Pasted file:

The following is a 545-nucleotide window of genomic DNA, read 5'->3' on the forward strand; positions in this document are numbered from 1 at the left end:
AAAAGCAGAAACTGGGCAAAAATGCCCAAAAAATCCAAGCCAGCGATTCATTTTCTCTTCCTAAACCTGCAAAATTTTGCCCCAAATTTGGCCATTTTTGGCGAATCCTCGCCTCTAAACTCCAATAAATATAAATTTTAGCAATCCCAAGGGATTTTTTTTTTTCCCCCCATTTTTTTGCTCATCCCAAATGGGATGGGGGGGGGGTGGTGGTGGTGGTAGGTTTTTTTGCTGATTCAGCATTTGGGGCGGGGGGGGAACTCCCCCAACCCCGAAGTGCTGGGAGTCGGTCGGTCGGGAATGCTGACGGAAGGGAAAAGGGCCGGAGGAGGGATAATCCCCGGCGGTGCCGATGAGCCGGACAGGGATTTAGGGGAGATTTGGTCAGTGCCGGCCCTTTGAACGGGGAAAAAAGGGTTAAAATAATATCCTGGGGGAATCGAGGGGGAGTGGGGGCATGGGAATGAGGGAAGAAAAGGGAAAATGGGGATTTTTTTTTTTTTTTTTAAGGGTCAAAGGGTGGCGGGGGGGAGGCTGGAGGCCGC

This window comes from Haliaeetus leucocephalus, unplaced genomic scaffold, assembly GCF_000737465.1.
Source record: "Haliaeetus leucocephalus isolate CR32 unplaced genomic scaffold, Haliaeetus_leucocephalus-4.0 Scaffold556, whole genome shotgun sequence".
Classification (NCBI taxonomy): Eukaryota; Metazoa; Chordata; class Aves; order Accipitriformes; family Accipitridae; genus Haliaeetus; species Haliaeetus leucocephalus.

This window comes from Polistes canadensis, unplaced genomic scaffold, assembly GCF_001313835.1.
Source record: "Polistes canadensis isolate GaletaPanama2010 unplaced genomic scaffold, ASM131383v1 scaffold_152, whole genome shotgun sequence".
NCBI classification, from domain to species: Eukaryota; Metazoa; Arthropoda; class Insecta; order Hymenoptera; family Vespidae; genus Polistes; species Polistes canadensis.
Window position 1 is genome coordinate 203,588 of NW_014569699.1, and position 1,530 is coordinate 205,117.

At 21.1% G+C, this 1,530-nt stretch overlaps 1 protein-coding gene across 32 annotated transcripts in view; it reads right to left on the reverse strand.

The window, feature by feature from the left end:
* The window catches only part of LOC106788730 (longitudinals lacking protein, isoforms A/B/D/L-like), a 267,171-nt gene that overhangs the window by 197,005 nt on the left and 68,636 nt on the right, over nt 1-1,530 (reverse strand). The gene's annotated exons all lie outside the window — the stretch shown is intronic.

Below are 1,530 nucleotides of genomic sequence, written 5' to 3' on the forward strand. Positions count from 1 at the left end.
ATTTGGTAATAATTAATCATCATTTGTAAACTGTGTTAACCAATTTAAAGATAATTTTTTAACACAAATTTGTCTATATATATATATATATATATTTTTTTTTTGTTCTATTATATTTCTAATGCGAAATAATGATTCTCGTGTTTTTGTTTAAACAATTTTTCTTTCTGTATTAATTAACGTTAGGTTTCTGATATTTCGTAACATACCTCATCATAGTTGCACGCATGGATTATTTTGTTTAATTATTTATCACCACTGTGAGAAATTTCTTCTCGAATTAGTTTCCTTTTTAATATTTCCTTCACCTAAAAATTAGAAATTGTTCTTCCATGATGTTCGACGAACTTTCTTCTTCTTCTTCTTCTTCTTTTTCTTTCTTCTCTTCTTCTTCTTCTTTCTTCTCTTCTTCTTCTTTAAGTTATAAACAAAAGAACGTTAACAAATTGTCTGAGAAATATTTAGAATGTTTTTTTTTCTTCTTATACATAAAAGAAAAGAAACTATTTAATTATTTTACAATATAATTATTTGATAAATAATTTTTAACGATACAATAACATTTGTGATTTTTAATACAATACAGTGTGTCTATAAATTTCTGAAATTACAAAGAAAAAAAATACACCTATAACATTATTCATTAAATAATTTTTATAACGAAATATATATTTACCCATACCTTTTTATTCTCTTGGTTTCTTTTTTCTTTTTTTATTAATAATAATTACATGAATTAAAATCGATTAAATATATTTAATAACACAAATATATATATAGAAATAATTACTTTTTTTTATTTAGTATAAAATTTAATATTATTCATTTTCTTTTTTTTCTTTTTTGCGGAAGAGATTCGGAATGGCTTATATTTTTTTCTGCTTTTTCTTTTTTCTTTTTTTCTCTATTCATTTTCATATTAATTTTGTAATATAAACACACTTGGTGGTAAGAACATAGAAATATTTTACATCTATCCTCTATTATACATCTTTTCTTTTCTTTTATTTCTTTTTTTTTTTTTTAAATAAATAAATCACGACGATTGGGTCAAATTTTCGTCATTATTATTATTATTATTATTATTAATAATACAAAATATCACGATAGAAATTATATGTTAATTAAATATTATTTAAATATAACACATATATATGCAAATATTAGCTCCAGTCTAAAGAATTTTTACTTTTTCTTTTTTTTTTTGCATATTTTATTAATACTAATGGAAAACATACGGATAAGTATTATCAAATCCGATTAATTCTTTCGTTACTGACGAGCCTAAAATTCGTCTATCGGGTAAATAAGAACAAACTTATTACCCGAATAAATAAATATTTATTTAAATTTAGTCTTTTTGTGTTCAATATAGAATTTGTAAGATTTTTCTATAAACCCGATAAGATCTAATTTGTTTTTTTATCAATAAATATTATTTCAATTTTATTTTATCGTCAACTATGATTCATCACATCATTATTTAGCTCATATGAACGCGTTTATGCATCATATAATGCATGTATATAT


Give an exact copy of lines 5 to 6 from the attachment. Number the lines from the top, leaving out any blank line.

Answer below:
Classification (NCBI taxonomy): Eukaryota; Metazoa; Chordata; class Aves; order Accipitriformes; family Accipitridae; genus Haliaeetus; species Haliaeetus leucocephalus.

This window comes from Polistes canadensis, unplaced genomic scaffold, assembly GCF_001313835.1.